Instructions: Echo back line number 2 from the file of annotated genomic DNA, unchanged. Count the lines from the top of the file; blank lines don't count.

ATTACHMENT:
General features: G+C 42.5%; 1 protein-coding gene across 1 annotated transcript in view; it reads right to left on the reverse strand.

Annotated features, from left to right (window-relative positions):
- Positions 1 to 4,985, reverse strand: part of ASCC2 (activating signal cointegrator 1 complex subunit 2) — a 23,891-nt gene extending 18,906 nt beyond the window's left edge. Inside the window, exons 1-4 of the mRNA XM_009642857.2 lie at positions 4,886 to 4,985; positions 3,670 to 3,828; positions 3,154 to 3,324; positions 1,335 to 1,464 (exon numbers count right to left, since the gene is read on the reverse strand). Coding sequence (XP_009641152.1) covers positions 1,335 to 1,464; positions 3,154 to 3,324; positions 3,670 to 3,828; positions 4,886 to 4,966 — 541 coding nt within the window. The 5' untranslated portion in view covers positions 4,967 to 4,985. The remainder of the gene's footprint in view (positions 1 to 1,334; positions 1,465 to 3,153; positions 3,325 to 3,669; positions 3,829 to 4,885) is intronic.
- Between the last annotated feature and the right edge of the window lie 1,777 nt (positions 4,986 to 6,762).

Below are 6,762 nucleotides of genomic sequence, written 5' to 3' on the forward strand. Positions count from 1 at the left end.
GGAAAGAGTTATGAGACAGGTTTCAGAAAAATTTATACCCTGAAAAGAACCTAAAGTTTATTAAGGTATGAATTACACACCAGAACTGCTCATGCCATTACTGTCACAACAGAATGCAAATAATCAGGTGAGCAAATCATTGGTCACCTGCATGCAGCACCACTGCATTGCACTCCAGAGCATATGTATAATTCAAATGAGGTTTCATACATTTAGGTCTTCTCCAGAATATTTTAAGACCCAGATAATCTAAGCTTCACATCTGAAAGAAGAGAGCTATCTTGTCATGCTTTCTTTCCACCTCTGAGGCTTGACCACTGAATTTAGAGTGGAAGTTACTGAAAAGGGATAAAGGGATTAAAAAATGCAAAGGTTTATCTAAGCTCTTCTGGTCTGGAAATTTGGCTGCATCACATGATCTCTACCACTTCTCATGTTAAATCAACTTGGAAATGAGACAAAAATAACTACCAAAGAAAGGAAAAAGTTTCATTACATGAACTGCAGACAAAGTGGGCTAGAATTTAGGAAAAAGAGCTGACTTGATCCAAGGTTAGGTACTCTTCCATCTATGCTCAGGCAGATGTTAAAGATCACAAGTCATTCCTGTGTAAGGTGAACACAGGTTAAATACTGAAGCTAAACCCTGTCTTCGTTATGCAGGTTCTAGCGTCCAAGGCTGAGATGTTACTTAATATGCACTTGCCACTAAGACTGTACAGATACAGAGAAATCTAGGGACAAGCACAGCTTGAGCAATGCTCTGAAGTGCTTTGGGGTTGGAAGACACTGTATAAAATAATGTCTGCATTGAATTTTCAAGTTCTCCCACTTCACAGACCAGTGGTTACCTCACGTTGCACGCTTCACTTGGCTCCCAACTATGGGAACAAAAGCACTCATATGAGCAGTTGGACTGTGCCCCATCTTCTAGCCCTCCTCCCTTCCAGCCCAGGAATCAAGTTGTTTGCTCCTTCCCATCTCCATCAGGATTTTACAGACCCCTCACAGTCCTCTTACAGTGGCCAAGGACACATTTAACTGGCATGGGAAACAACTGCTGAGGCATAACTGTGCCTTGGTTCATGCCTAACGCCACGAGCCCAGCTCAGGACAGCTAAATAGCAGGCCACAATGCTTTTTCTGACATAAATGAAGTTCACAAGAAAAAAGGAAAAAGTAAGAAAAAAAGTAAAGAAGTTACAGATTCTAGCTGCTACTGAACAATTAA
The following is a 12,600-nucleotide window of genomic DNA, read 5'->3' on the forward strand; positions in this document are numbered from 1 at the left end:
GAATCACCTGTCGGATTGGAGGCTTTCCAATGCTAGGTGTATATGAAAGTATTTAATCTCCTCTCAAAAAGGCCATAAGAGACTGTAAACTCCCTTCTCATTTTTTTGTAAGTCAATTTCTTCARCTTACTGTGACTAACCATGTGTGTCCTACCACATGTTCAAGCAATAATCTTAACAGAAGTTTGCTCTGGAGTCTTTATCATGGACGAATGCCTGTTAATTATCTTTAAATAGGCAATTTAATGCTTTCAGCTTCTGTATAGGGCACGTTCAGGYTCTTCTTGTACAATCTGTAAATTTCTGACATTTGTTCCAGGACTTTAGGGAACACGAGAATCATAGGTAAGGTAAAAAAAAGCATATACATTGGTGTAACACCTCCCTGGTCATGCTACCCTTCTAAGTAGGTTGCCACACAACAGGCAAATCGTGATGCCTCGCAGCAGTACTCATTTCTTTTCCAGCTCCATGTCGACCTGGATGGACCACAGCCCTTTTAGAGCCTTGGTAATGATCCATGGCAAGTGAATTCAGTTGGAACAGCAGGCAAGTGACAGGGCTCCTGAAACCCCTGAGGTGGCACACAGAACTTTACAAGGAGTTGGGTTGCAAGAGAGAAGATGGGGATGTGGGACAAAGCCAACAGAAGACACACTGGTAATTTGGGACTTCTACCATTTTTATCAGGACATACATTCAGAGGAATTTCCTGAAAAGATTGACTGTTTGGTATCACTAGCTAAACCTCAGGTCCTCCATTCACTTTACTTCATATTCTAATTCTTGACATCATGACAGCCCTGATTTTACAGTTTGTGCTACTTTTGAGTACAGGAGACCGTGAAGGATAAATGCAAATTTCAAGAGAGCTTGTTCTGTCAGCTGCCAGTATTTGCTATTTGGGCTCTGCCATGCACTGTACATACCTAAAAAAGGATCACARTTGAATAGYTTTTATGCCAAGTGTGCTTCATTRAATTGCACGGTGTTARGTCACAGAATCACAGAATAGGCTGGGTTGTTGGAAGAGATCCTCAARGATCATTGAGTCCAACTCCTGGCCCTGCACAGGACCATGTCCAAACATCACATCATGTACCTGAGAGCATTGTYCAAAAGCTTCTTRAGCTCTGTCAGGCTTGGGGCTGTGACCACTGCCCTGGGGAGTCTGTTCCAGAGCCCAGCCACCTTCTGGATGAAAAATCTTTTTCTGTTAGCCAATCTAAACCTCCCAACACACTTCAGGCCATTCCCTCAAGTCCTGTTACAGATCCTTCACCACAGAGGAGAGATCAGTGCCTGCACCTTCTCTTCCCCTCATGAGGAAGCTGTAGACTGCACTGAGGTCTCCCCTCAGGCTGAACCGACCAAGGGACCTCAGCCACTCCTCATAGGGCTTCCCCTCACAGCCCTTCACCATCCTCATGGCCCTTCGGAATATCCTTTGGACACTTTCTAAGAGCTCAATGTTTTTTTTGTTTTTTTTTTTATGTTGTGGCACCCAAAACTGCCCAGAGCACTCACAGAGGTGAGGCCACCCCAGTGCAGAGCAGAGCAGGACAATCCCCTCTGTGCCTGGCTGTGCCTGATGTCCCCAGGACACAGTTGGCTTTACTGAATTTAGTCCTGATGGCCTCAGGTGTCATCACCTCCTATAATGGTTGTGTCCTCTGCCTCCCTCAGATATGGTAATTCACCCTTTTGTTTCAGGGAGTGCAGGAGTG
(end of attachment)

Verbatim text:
Annotated features, from left to right (window-relative positions):